Brush through your brows with your spoolie to get the hairs pointing roughly the same direction. Swish the brush around in the water, tap it several times on the edge of the glass to knock off the excess, and gently rub the tip on soap just until you see some suds. (Keeping the suds confined to the tip of the brush makes it much harder to over-apply, so resist the urge to mash the whole thing around on the soap.)

Use just the tip of the brush to deposit soap through the unruliest part of your eyebrows first—for me, that’s the wiry ones right around my arch—and then move onto other areas. Keep brushing the hairs as you go, coaxing them into the shape you’re after. Folks with really sparse brows should comb their hairs straight up towards the hairline, but if you start getting a wild, curly-brow effect, brush straight across the craziest hairs to nudge them back into shape.

Repeat the process until you’re stoked on the shape, then let the soap dry while you do the rest of your makeup. If it turns white as it dries, you used too much soap; wet your brush again, tap it off, and brush through gently to remove any excess dried soap.

When the soap has fully dried, use a very small, thin brush—I use this $2 Essence brush—to sparingly apply powder or pomade in soft, hairlike strokes just where you need it. Powder is subtle and forgiving and really adheres to the soap residue, so that’s usually what I use, but if I need something truly bulletproof, I use Make Up For Ever Aqua Brow. It’s also liquid-y enough that I can get a super fine point on my brush, which makes for incredibly realistic hairlike strokes.

Very few makeup techniques are truly universal, but this is as close as it gets. Whether your brows are incredibly sparse or thick to the point of being unruly, a bit of soap allows you to manipulate them into any shape you like—and hold them there all day.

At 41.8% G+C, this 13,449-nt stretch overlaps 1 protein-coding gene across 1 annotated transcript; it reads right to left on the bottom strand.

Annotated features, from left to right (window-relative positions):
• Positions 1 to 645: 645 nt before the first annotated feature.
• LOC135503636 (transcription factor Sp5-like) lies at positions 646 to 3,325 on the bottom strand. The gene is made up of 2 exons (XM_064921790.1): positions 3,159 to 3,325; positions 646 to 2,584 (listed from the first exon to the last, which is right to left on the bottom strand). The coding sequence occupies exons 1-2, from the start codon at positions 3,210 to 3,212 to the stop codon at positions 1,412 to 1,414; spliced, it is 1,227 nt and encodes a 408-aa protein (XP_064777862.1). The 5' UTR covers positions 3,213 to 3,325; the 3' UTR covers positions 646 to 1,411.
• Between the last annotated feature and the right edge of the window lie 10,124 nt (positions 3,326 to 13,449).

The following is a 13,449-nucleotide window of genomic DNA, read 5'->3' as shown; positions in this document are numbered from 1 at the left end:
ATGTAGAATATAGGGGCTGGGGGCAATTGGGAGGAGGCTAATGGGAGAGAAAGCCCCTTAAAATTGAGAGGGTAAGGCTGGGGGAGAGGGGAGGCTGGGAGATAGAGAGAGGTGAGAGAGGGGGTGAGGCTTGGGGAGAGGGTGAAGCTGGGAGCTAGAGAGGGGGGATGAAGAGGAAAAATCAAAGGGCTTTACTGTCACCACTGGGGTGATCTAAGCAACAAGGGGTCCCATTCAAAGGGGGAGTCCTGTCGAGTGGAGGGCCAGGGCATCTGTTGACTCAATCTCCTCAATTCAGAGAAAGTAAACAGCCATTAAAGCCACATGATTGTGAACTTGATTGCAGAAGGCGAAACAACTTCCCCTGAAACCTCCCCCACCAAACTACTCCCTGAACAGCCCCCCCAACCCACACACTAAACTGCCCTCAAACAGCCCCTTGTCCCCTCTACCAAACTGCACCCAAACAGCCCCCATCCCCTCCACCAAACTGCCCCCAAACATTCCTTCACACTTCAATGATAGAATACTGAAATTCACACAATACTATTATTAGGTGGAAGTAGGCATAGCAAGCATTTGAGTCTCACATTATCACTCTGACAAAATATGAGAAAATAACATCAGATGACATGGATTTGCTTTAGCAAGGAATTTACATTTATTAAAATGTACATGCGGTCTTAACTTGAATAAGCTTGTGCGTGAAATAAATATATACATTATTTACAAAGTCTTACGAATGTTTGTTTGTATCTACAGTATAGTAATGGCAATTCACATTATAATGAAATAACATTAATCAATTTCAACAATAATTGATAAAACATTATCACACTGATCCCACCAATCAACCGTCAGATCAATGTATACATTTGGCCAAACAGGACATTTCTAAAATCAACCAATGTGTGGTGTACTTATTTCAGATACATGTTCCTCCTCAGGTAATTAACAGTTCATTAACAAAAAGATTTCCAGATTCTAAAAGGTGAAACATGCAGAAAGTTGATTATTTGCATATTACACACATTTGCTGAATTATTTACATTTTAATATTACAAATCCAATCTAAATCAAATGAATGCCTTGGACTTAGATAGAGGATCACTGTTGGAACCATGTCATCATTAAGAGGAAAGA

Use a Spoon to Help Shape Your Eyebrow Arch

The cool thing about eyebrows is they come in all different shapes and you can hone that shape by plucking or filling them in. A simple tool can help with this and you probably have it lying around the house: a spoon.

Refinery29 shows you how it’s done, but it’s a pretty simple process. You just use the curved edge of the spoon as a guideline, then fill in your brows as normal. Or, if you’re trying to pluck them into shape, you can use the spoon to draw a line, then pluck below the line.

The idea isn’t to use the spoon as a template for your brows, just as a guideline to make sure your arch follows an even curve. It’s an easy way to ensure you don’t pluck or fill in too high or low above your natural arch. The spoon’s gentle curve gives your brows a soft arch and works well to make sure both brows are even, too. For more detail, head to their full post at the link below.

How to Make Highlighter Look Like Your Own Beautiful Skin

Most people who wear makeup do so to look like a better version of themselves; “better” translates roughly to “prettier,” which is almost invariably code for “younger.” A fresh, youthful glow has long been the desired outcome of makeup application, and the recent explosion of highlighting means it’s easier to achieve than ever.

Well, sort of—the vast majority of highlighters on the market are developed with smooth, young, perfectly lit skin in mind. If you’re older than 25, experimenting with highlighter can be frustrating. Fine lines and wrinkles are so thoroughly stigmatized that even people who aren’t self-conscious about theirs are unlikely to intentionally emphasize them with something shiny—which is exactly what super-intense highlighters marketed towards The Youths will do.

I’m only 29, but I apply highlighter very differently than I did even two years ago. It’s not impossible to make heavy highlighter look great—even up close in natural lighting!—but it does take a bit of finesse.

Choose the Best Formula for You

The difference between “Wow, your skin is amazing” and “Is there eyeshadow on your cheek?” is in the formula. Ideally, a shimmery highlighter is invisible until it catches the light—and then it beams.